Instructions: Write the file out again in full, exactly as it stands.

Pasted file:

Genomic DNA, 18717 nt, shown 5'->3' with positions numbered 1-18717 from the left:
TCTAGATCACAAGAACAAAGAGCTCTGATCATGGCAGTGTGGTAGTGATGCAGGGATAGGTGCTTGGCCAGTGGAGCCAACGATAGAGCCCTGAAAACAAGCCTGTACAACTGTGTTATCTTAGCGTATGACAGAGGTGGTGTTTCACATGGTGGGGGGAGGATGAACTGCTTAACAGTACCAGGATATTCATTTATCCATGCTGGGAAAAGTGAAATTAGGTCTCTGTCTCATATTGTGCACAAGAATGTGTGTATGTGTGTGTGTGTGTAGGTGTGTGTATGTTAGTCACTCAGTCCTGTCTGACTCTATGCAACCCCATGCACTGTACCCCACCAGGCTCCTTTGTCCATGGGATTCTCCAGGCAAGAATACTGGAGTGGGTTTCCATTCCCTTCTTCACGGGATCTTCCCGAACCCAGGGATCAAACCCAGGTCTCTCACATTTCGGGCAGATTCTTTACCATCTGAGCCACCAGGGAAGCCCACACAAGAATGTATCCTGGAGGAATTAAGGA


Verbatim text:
Genomic DNA, 18717 nt, shown 5'->3' with positions numbered 1-18717 from the left:
TCTAGATCACAAGAACAAAGAGCTCTGATCATGGCAGTGTGGTAGTGATGCAGGGATAGGTGCTTGGCCAGTGGAGCCAACGATAGAGCCCTGAAAACAAGCCTGTACAACTGTGTTATCTTAGCGTATGACAGAGGTGGTGTTTCACATGGTGGGGGGAGGATGAACTGCTTAACAGTACCAGGATATTCATTTATCCATGCTGGGAAAAGTGAAATTAGGTCTCTGTCTCATATTGTGCACAAGAATGTGTGTATGTGTGTGTGTGTGTAGGTGTGTGTATGTTAGTCACTCAGTCCTGTCTGACTCTATGCAACCCCATGCACTGTACCCCACCAGGCTCCTTTGTCCATGGGATTCTCCAGGCAAGAATACTGGAGTGGGTTTCCATTCCCTTCTTCACGGGATCTTCCCGAACCCAGGGATCAAACCCAGGTCTCTCACATTTCGGGCAGATTCTTTACCATCTGAGCCACCAGGGAAGCCCACACAAGAATGTATCCTGGAGGAATTAAGGA